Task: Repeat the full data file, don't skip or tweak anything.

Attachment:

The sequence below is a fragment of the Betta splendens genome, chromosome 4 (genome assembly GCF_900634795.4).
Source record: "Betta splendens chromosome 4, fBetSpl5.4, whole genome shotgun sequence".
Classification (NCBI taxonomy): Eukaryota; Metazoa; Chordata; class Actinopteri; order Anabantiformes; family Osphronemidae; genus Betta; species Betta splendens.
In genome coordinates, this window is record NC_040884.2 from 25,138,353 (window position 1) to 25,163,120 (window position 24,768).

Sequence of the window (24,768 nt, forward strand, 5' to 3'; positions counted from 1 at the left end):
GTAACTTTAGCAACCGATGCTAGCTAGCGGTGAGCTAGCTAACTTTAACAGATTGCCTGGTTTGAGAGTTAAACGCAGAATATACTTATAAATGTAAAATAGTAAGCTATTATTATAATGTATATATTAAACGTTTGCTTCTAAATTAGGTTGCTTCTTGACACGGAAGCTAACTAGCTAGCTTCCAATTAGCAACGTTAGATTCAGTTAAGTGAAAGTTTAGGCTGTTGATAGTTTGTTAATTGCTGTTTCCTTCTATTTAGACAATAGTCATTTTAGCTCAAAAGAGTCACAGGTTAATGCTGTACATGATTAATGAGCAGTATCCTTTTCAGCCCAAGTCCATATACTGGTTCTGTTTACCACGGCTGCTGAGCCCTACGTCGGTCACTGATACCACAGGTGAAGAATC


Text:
The sequence below is a fragment of the Betta splendens genome, chromosome 4 (genome assembly GCF_900634795.4).
Source record: "Betta splendens chromosome 4, fBetSpl5.4, whole genome shotgun sequence".
Classification (NCBI taxonomy): Eukaryota; Metazoa; Chordata; class Actinopteri; order Anabantiformes; family Osphronemidae; genus Betta; species Betta splendens.
In genome coordinates, this window is record NC_040884.2 from 25,138,353 (window position 1) to 25,163,120 (window position 24,768).

Sequence of the window (24,768 nt, forward strand, 5' to 3'; positions counted from 1 at the left end):
GTAACTTTAGCAACCGATGCTAGCTAGCGGTGAGCTAGCTAACTTTAACAGATTGCCTGGTTTGAGAGTTAAACGCAGAATATACTTATAAATGTAAAATAGTAAGCTATTATTATAATGTATATATTAAACGTTTGCTTCTAAATTAGGTTGCTTCTTGACACGGAAGCTAACTAGCTAGCTTCCAATTAGCAACGTTAGATTCAGTTAAGTGAAAGTTTAGGCTGTTGATAGTTTGTTAATTGCTGTTTCCTTCTATTTAGACAATAGTCATTTTAGCTCAAAAGAGTCACAGGTTAATGCTGTACATGATTAATGAGCAGTATCCTTTTCAGCCCAAGTCCATATACTGGTTCTGTTTACCACGGCTGCTGAGCCCTACGTCGGTCACTGATACCACAGGTGAAGAATC